Places in Your Portfolio?
Many investors have little or no exposure to real estate, even though it presents an attractive alternative to more traditional investment choices, adding diversity and mitigating risk.
Most academic studies suggest that real estate is an important part of a successful long-term portfolio strategy. Our understanding of Efficient Frontier research supports the use of four major asset groups – stocks, bonds, commodities and real estate. In the last 30 years, Real Estate Investment Trusts (REITs) returned 11.8% per year, topping the returns for the three other major asset categories, according to analysis by Morningstar Inc.
While many challenges exist in the current real estate environment, now is a good time to familiarize yourself with the basic concepts of real estate investment so that you’re prepared when the time is right.
The opportunity to invest in real estate – in either commercial or residential property – can take many forms. Like other asset categories, real estate can offer investors income generation through rental payments, appreciation potential or a combination of both income and growth.
A proliferation of new products has made real estate accessible to investors in ways that didn’t exist just a few years ago. REITs, Exchange Traded Funds (ETFs), and both closed- and open-ended mutual funds all provide access to many properties and many types of properties in diverse, highly efficient securities.
The packaging of many properties into a single security helps diversify risk and enhances the ability to invest in real estate in smaller, more manageable dollar amounts. Such securitization can improve the liquidity of real estate investments, making them more suitable to the average investor. It’s easy to sell a mutual fund, a lot harder to sell a house or office building.
The recession and financial crisis have forced down residential prices in excess of 30% from the peak in 2006, according to data from the S&P/Case-Shiller Home Price Indices. Similarly striking devaluations can be seen on the commercial side. While no one knows where prices will reach bottom, it’s safe to say that real estate offers a compelling value at current discounts.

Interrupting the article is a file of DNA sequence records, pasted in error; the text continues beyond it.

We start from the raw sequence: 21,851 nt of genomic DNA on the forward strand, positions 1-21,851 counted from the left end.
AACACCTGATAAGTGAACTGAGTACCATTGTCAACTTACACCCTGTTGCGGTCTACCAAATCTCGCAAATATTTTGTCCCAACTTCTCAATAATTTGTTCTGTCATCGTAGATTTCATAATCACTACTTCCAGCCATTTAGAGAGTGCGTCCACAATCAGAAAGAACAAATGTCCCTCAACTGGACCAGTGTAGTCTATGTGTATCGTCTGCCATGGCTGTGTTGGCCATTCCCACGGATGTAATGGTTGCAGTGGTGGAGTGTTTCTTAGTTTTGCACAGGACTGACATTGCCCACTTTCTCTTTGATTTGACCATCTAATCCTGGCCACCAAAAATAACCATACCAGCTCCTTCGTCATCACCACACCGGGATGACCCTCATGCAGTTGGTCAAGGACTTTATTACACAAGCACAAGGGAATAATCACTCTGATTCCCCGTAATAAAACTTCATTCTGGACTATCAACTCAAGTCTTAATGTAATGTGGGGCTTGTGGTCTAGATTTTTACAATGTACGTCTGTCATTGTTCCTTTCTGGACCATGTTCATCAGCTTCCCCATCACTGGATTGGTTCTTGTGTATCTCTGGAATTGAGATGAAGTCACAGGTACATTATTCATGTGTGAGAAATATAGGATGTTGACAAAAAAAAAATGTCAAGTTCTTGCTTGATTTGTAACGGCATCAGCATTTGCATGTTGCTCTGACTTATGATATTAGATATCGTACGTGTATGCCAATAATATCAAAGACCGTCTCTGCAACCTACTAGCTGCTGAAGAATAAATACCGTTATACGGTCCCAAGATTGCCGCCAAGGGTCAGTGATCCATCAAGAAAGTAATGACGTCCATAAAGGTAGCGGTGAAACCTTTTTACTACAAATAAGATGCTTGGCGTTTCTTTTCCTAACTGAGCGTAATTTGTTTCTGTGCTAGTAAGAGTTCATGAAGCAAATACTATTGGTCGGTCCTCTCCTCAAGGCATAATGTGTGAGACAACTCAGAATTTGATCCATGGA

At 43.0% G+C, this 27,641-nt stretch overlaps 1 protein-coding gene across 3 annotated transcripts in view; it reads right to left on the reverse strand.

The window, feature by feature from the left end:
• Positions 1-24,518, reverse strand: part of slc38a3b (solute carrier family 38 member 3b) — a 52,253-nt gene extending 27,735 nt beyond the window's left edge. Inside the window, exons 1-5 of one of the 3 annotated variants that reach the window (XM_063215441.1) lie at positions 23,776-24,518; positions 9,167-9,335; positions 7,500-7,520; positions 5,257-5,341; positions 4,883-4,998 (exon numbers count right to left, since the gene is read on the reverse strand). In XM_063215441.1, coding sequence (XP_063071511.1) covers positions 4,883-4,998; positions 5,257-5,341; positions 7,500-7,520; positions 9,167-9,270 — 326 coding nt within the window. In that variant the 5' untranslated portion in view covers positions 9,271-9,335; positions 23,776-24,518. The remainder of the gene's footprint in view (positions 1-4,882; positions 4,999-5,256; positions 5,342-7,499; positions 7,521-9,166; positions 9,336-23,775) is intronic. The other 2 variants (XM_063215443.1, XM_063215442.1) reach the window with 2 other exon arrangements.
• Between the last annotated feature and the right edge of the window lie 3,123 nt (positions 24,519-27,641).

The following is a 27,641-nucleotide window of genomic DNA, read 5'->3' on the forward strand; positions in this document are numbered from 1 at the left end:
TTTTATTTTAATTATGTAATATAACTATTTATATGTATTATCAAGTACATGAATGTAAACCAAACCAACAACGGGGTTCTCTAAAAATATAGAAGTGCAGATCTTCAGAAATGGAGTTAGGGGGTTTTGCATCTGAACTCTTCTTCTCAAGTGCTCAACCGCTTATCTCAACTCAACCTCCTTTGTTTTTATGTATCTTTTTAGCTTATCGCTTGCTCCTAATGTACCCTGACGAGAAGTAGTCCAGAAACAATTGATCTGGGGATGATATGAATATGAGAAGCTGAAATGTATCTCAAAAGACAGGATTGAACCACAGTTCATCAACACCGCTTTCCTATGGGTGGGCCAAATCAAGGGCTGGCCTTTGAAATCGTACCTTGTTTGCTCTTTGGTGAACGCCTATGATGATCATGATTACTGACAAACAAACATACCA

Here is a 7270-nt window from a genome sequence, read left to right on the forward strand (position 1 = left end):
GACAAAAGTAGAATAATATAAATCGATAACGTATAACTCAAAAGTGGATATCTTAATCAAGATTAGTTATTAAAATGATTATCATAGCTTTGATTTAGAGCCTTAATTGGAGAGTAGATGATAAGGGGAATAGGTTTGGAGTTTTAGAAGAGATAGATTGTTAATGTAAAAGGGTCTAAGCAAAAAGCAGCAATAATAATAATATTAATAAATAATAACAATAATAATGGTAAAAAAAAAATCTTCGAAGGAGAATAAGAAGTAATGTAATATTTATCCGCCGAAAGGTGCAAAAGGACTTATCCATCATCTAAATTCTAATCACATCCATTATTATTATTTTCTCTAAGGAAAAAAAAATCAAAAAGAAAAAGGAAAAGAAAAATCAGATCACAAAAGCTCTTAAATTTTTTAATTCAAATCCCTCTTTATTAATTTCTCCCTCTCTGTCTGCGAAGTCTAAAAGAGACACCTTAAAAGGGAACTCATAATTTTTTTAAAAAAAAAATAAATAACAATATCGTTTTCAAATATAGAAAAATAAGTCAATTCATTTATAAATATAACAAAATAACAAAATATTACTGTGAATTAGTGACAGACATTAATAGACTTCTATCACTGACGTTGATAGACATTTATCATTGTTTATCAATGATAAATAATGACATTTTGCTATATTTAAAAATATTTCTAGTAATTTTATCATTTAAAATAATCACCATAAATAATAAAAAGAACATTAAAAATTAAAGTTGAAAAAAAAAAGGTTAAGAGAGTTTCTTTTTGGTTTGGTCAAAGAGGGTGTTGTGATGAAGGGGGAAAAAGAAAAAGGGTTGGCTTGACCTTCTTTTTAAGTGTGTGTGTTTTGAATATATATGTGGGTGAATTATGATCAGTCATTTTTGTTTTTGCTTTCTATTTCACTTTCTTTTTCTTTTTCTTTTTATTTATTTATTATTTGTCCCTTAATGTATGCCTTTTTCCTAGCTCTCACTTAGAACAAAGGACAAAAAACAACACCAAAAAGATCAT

And real estate is a finite resource. Especially around major urban areas, the most appealing properties already are developed. If, via population growth, demand grows, that should favor rising prices in the long term as supply remains constant.
In addition to the potential for income or capital appreciation, real estate also has been a good historical source of risk mitigation. Correlation – or movement in tandem between bonds, stocks and real estate – has been low, historically. Certainly, all major asset classes were highly correlated in recent years as everything went down, but over the long run, diversification via the use of real estate has proven to reduce overall risk.
And by the way, don’t consider the house you live in an investment. Consider it your home. Unless you plan to sell and downsize, the equity in your home will not generate retirement income and therefore should not be part of the retirement savings equation.
In spite of the potential for gains and the appealing diversification of risk, many economic hurdles make real estate markets a challenging investment at this time.
The sustained elevation of unemployment and reduced access to capital may keep a tight lid on demand for residential and commercial property for months to come. High foreclosure rates and bankruptcy will keep plenty of distressed supply available for buyers able to make deals. The combination of low demand and high supply will inevitably keep downward pressure on real estate prices.
So, just because prices are low doesn’t mean they can’t go lower.
With every opportunity comes risk, but at least consider real estate as part of your long-term strategy and give careful thought with your advisor about how it might fit into your current plans.
For further information:
Using Asset Allocation, from the Financial Industry Regulatory Authority
Investing for Different Time Periods, from the Financial Industry Regulatory Authority
(initially posted June 14, 2010)